Alex Hems: Head's Blog Nov 23, 2018
Inspiring Futures was the theme for the Girls' Schools Association Conference earlier this week, which feels very apt for a gathering of Heads responsible for educating thousands of girls and young women across the UK. In her opening address this year's president, Gwen Byrom reminded us that four years ago, research commissioned by the Institution of Engineering and Technology found that just 1 per cent of parents said they believed engineering was a suitable career for their daughter, compared with 11 per cent who would consider it for their son. Engineering of course is not for everyone, but it is a field that is crying out for more talented women. They will be discouraged from applying if they do not believe it is a career in which women can flourish, and they will not be equipped to apply if they are not coming through our education system with the qualifications in maths and the sciences that they will need. We are fortunate in girls' schools that no-one ever need to be deterred from taking Physics or Maths for example, because they might be outnumbered by boys in the classroom. We know too that unless children are taught by inspiring and highly qualified specialist teachers in these subjects, which tragically is not consistently the case across the UK, they are less likely to want to pursue the courses that they might need in order to succeed. The young women in our schools today will be the influencers of the future, and the experiences that we offer them now will shape their lives, and through them the world in which they live. Research tells us that children's perception of gender roles and stereotypes develops at a very young age, and so it is incumbent on us as parents and as educators to ensure that we offer to girls positive female role models at every stage in their development.
I am writing this fresh from listening to Gabby Logan speak at St George's about her career. A familiar voice on Radio 5 Live and on BBC Sport, from the Olympics to the Six Nations, Gabby started as an aspiring tennis player, who then transferred to gymnastics and represented England at the Commonwealth Games. She spoke of the moment when she realised that she was 'a woman in a man's world', and how pursuing her dual loves of sport and broadcasting had led her to this position, virtually without realising it, until she encountered the prejudice that kept her, initially, on the periphery of the male bastions of football and rugby. She had excellent advice for young women today, seeking to live their dreams: be flexible. She changed from tennis to gymnastics because a shortage of local tennis courts made it impossible for her to continue to play year-round. By pursuing opportunity in the shape of experience on local radio she made things happen rather than waiting for life to come to her. This was the same message that we heard from the remarkable Judy Dalton, earlier this term; if you want something to happen, get up and do something about it. Take opportunities when they come, and make them work for you. This is as true today as it was in the 1960s when she set out on her tennis career and started to campaign for equal rights for women in sport. It is surely true in any walk of life; determination, imagination and sheer hard work will take us a very long way. I would add self-belief to that list, and that is a quality that grows from within, but can be nurtured by the encouragement and example of those we see around us. At school we seek to provide a variety of strong role-models for our girls; whether sportswomen like Judy Dalton, broadcasters like Gabby Logan, or scientists such as Dr Helen Czerski who will speak during STEM week in early December and Dr Kimberly Hambuchen who spoke to us about her work for NASA. Role models inspire us and show us the way ahead. Most of us will remember too the moment when someone senior to us in our particular field indicated that they believed in us or maybe gave some valuable words of encouragement which fuelled self-belief. Mentors give us the confidence to take crucial steps and perhaps to persist when the way seems blocked. This I believe is something that women need to be better at doing for one another. The women we have heard from this term have shown where a combination of hard work, tenacity and passion can lead, a message for us all at any point in our careers.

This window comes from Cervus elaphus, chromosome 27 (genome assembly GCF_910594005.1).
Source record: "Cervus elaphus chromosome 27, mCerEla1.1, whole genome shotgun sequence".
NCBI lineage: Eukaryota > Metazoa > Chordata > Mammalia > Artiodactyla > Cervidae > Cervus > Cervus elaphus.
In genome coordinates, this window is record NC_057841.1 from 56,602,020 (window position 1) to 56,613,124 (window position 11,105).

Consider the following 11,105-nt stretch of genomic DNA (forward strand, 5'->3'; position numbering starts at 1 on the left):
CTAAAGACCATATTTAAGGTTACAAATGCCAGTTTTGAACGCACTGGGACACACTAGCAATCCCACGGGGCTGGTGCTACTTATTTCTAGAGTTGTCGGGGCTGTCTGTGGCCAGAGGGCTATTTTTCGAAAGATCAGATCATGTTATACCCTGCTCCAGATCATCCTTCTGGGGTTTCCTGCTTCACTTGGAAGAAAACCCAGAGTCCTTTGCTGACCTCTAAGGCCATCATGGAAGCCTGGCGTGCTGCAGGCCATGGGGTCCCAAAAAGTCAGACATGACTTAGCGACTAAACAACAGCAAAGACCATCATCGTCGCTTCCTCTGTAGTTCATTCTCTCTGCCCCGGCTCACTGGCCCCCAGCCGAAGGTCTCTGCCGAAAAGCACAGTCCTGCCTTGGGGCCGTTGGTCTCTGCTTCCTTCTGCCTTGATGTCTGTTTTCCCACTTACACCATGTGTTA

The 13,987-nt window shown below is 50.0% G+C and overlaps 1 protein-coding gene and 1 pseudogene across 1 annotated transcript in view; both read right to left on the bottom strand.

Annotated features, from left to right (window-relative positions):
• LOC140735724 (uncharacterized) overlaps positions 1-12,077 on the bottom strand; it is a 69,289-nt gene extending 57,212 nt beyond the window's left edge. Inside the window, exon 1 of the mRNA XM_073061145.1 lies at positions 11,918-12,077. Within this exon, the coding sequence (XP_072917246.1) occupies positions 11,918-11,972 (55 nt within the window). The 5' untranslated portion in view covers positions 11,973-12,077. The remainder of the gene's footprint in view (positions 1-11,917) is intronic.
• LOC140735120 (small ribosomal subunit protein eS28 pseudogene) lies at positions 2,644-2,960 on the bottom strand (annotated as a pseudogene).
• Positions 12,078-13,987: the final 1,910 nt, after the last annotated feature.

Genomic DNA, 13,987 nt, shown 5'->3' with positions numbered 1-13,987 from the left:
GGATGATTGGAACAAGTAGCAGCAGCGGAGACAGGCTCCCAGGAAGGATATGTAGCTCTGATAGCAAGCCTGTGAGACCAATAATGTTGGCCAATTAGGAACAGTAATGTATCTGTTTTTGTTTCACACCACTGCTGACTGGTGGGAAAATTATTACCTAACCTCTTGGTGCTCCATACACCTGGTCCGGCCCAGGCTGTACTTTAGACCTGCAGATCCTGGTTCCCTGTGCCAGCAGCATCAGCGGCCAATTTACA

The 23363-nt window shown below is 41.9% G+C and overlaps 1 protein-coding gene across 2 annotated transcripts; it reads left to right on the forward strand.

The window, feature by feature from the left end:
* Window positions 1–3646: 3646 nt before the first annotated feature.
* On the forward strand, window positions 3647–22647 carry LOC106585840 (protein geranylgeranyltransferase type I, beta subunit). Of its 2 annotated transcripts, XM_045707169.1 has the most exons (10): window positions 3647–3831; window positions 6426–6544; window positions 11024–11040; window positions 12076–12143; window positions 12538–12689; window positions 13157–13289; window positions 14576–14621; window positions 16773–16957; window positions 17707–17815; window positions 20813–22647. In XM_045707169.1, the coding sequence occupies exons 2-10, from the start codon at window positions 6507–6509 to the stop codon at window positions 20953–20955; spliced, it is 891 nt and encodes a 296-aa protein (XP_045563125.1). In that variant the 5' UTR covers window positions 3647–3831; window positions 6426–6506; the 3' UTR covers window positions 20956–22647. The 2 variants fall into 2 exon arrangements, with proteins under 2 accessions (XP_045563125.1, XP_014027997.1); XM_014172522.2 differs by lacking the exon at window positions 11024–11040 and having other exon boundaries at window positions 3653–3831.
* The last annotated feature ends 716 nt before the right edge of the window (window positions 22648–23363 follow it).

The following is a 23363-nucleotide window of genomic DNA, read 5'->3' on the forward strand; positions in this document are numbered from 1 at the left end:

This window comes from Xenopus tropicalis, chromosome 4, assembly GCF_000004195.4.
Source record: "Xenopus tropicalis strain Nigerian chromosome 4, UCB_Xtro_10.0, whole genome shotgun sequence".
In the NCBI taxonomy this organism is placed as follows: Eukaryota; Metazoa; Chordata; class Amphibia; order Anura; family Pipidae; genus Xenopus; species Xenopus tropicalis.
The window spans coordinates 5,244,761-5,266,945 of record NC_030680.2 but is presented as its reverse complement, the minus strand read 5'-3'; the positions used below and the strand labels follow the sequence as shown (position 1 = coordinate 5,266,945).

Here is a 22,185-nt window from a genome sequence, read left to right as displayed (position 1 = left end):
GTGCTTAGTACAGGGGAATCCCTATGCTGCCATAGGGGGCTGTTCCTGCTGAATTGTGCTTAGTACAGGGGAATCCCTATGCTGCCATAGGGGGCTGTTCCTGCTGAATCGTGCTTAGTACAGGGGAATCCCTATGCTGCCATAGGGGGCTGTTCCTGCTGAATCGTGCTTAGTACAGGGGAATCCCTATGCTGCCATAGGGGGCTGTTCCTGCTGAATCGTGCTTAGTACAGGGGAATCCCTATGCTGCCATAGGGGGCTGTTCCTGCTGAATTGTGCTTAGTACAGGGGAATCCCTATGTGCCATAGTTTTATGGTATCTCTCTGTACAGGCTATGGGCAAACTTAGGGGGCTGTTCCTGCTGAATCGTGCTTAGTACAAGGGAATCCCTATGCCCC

Mrs Alex Hems MA Oxon
Head, St George's School for Girls, Edinburgh